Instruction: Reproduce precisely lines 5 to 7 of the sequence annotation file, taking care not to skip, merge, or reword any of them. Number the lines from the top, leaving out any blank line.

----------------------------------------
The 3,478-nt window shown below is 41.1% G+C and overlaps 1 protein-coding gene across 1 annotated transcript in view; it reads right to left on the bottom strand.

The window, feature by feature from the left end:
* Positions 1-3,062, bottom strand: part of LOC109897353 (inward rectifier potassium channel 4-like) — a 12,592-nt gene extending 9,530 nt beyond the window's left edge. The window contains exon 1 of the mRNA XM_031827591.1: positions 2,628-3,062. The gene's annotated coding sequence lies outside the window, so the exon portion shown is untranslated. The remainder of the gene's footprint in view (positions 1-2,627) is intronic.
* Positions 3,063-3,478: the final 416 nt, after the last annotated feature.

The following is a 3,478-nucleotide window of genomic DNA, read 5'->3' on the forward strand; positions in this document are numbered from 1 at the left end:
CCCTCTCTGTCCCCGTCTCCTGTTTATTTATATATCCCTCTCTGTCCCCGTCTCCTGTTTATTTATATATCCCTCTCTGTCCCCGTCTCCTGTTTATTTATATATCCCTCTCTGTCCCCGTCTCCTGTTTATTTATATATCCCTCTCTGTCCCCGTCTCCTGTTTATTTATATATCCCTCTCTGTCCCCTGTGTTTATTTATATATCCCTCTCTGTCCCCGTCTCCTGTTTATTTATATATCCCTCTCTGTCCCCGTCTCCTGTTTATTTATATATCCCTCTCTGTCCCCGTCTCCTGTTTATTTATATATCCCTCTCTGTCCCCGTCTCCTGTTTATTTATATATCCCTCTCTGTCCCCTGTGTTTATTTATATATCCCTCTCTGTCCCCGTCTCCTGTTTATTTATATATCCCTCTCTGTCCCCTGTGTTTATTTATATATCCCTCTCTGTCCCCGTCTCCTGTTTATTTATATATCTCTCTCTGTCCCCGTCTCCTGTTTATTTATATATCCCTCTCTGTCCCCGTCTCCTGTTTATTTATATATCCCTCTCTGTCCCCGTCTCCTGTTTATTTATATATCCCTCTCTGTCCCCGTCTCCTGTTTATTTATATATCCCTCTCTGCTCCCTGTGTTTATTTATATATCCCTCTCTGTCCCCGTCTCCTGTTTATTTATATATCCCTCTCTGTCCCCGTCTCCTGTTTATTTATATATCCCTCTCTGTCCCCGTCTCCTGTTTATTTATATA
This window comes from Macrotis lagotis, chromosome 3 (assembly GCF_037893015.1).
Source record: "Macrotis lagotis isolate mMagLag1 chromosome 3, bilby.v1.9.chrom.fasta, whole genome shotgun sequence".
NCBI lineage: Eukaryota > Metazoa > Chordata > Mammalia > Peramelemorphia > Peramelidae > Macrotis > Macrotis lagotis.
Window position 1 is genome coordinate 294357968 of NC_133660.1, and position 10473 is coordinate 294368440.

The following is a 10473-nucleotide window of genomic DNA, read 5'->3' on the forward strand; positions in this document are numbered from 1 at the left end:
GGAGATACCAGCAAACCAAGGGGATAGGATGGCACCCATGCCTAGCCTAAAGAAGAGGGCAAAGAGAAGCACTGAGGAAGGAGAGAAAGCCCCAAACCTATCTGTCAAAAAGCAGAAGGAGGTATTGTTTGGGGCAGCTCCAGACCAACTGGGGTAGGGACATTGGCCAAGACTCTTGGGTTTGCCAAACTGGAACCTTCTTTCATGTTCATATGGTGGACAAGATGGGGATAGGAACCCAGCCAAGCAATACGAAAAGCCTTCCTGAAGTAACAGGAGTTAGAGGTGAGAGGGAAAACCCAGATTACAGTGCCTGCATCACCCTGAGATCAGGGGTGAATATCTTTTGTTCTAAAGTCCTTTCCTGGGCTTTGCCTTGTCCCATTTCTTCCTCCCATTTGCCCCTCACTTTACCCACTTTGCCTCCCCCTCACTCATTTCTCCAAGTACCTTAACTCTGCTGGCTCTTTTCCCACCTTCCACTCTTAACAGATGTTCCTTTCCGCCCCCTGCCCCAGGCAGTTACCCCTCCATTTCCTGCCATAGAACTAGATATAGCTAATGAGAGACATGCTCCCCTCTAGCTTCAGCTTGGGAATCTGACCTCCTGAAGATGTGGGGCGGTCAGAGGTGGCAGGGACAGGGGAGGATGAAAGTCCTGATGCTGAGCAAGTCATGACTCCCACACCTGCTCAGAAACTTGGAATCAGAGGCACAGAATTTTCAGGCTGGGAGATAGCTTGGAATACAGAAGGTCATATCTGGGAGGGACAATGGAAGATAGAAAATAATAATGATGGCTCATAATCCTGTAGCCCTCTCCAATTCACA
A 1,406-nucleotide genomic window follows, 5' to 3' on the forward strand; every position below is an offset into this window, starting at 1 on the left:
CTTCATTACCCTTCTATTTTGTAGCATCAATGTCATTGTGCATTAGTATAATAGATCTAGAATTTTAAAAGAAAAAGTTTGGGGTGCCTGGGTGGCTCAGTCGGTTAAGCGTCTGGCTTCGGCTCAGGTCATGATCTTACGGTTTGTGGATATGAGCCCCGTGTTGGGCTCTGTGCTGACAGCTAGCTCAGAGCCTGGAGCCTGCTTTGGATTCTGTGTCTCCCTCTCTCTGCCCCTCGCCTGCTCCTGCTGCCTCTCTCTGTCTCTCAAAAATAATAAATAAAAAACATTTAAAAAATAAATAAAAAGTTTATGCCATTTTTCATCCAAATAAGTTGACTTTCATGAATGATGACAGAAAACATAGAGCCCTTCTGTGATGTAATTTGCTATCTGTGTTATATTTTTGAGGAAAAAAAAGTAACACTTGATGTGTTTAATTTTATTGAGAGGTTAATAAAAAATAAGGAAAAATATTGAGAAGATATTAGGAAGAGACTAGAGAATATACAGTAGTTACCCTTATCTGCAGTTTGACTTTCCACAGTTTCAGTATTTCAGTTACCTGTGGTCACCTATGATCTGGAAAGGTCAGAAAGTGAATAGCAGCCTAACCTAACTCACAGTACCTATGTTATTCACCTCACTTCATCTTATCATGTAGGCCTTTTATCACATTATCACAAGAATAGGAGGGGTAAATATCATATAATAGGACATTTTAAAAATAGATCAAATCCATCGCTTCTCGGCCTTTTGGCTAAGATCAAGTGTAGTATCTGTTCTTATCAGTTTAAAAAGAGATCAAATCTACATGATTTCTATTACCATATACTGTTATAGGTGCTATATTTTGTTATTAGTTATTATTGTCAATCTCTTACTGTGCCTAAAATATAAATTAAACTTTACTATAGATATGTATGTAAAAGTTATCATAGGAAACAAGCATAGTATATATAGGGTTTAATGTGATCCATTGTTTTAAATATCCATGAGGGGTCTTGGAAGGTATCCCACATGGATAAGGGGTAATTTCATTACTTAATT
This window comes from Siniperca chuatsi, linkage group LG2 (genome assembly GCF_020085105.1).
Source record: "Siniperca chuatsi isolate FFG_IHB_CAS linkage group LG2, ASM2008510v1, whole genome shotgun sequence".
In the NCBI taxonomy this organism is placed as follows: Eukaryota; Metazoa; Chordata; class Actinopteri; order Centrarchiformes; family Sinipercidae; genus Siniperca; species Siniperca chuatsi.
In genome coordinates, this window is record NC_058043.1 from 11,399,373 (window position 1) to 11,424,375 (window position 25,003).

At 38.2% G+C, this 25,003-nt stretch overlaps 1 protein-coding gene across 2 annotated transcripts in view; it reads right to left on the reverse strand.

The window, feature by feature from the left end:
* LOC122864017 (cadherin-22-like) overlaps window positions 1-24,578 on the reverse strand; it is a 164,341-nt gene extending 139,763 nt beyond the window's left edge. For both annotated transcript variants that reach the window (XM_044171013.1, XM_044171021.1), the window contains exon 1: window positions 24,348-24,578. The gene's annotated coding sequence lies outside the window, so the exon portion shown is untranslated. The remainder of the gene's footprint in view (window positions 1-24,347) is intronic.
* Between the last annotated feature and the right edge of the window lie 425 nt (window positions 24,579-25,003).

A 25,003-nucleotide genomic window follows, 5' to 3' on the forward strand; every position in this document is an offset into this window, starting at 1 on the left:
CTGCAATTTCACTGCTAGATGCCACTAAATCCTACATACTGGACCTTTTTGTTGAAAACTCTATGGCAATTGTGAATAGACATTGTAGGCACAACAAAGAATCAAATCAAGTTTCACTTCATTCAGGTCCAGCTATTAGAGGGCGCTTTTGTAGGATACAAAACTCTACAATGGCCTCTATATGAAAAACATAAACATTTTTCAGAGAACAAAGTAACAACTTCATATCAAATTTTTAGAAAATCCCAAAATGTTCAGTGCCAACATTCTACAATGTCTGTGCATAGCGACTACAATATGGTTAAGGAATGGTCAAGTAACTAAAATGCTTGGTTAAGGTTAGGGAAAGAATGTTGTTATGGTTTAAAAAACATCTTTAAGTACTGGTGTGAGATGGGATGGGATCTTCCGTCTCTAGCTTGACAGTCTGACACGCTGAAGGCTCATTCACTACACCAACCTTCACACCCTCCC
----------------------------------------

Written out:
The following is a 3,478-nucleotide window of genomic DNA, read 5'->3' on the forward strand; positions in this document are numbered from 1 at the left end:
CCCTCTCTGTCCCCGTCTCCTGTTTATTTATATATCCCTCTCTGTCCCCGTCTCCTGTTTATTTATATATCCCTCTCTGTCCCCGTCTCCTGTTTATTTATATATCCCTCTCTGTCCCCGTCTCCTGTTTATTTATATATCCCTCTCTGTCCCCGTCTCCTGTTTATTTATATATCCCTCTCTGTCCCCTGTGTTTATTTATATATCCCTCTCTGTCCCCGTCTCCTGTTTATTTATATATCCCTCTCTGTCCCCGTCTCCTGTTTATTTATATATCCCTCTCTGTCCCCGTCTCCTGTTTATTTATATATCCCTCTCTGTCCCCGTCTCCTGTTTATTTATATATCCCTCTCTGTCCCCTGTGTTTATTTATATATCCCTCTCTGTCCCCGTCTCCTGTTTATTTATATATCCCTCTCTGTCCCCTGTGTTTATTTATATATCCCTCTCTGTCCCCGTCTCCTGTTTATTTATATATCTCTCTCTGTCCCCGTCTCCTGTTTATTTATATATCCCTCTCTGTCCCCGTCTCCTGTTTATTTATATATCCCTCTCTGTCCCCGTCTCCTGTTTATTTATATATCCCTCTCTGTCCCCGTCTCCTGTTTATTTATATATCCCTCTCTGCTCCCTGTGTTTATTTATATATCCCTCTCTGTCCCCGTCTCCTGTTTATTTATATATCCCTCTCTGTCCCCGTCTCCTGTTTATTTATATATCCCTCTCTGTCCCCGTCTCCTGTTTATTTATATA
This window comes from Macrotis lagotis, chromosome 3 (assembly GCF_037893015.1).